I don’t think I was a particularly morbid child.
That being said, I was a particularly morbid child.
All children are particularly morbid children. They start life so fresh and tabula rosa and free of death anxiety. Then adults go and paste that anxiety onto them layer by layer like a 12 tiered cake of fear.
We keep them away from funerals and tell them not to worry because, “grandpa is sleeping.” What we don’t realize (and seem to forget as we slide into reluctant adulthood) is that children have dark imaginations far more powerful than any reality.
Yes, Grandpa is dead. Just as trees die and goldfish die and all things eventually die so their atoms can be gloriously spit out back into the universe to make new, interesting things. That’s the truth isn’t it? Is that so scary? Why not tell a child that, instead of telling them Grandpa is sleeping- conjuring nightmarish visions of poor Gramps waking up trapped underground in a tacky blue casket.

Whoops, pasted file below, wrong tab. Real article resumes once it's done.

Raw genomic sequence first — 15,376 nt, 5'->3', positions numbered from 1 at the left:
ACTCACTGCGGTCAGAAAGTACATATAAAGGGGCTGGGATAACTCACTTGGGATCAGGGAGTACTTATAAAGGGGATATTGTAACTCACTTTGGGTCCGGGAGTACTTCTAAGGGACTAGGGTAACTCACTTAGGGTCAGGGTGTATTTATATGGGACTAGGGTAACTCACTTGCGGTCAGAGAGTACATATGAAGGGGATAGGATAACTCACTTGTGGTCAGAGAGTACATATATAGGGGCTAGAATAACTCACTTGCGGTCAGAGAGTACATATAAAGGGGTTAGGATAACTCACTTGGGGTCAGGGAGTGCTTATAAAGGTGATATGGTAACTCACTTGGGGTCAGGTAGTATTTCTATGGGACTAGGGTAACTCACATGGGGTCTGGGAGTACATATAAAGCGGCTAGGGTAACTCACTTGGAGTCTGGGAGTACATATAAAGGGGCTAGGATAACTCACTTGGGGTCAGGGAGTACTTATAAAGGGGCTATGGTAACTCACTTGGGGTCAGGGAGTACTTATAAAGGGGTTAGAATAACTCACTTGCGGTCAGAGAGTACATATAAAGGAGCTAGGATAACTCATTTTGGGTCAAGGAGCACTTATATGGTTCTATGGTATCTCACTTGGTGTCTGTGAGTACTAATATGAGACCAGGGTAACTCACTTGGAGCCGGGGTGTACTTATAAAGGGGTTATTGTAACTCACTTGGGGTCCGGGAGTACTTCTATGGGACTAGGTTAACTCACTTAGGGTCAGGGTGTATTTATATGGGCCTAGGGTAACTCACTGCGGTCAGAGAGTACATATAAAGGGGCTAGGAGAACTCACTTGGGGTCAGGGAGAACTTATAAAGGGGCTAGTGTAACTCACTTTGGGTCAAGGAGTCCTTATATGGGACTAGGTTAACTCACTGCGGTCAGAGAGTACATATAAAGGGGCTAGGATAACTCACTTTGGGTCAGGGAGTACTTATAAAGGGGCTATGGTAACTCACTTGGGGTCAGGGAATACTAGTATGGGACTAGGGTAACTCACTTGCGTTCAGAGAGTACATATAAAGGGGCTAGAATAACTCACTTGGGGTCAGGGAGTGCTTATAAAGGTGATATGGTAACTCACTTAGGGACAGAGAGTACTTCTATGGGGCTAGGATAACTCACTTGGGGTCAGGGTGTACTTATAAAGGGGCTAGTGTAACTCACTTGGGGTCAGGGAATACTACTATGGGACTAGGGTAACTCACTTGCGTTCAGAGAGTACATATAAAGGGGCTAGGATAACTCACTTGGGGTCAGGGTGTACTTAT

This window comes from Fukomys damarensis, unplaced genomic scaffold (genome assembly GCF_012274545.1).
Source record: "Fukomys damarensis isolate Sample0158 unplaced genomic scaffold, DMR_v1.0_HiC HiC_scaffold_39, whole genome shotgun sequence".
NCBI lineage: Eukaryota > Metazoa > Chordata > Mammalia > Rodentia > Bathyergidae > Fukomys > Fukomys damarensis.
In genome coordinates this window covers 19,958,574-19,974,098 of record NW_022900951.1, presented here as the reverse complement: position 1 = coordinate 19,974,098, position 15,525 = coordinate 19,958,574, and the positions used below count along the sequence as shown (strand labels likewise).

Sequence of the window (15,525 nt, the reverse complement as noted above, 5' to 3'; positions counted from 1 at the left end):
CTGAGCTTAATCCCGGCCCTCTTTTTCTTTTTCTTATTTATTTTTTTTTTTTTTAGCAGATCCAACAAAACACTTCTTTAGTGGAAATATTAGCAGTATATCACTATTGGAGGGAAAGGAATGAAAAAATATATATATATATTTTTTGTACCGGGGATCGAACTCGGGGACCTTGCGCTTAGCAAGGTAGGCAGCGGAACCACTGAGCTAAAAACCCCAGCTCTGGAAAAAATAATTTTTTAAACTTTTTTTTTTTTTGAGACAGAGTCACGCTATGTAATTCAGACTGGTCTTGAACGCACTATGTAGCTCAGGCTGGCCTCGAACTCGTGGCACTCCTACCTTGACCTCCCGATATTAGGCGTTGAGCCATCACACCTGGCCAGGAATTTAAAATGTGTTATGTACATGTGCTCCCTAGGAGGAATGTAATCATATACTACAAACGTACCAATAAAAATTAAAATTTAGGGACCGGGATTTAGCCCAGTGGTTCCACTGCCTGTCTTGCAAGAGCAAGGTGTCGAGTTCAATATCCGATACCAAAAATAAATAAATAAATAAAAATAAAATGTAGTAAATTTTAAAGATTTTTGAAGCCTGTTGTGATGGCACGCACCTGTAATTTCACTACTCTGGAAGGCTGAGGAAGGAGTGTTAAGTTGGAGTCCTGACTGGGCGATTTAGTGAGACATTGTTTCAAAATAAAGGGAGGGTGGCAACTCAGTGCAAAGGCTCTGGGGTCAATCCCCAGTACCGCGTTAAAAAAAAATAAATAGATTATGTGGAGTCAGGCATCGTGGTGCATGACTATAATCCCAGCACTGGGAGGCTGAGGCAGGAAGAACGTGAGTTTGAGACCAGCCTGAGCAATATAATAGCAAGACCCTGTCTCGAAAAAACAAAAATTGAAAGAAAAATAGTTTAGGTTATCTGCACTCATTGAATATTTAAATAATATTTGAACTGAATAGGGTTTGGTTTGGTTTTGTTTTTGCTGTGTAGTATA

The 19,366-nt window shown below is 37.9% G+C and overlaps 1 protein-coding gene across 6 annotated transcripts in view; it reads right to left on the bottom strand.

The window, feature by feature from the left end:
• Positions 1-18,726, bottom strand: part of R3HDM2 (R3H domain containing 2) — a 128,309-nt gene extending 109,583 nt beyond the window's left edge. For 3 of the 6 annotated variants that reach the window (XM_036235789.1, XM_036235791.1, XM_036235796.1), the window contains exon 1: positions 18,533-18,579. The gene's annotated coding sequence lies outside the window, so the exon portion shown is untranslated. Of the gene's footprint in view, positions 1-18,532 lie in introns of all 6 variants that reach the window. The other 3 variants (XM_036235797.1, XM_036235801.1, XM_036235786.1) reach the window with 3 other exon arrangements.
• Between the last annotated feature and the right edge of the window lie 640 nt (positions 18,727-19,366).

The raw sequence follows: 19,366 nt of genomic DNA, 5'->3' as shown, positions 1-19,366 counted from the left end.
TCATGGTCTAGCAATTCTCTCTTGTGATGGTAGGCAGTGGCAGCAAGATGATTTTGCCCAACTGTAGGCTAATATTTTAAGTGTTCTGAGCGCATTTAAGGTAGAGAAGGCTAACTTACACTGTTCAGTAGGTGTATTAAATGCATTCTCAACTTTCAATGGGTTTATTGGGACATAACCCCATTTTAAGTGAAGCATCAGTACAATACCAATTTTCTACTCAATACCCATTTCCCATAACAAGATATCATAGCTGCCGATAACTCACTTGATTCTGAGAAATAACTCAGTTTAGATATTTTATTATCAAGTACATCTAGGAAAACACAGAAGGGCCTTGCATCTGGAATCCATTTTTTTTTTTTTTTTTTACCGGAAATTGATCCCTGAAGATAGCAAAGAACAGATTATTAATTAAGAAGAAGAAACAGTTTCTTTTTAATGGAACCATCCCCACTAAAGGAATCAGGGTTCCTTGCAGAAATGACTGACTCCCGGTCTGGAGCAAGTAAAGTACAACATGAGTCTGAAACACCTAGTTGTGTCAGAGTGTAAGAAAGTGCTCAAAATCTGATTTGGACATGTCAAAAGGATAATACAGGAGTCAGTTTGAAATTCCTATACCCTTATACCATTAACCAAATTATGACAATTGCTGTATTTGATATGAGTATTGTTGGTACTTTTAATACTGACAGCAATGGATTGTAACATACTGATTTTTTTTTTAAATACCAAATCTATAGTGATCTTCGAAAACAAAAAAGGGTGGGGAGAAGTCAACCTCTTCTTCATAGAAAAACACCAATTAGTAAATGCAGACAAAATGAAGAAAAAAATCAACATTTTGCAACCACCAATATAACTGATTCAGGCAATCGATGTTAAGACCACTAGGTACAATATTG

I’ve been thinking about a children’s death book for awhile. Early indoctrination to the cult of healthy minded death acceptance. Of course it would be easier to write a book for adults in the style of a children’s book. But I think it’s far more useful actually aimed at the little humans. It seems like that is the consensus from the people I’ve been talking to, including Andy, quoted today on the G(rave)chat:
“I vividly remember realizing my own mortality as a kid.
I have no idea what triggered it, but I ran into my parents’ room and was screaming and crying and saying, “Mom, Dad I’m going to die I’m going to die.”
And they were like, “Yeah in like 90 years maybe, go back to bed.”
But basically I really needed that book.”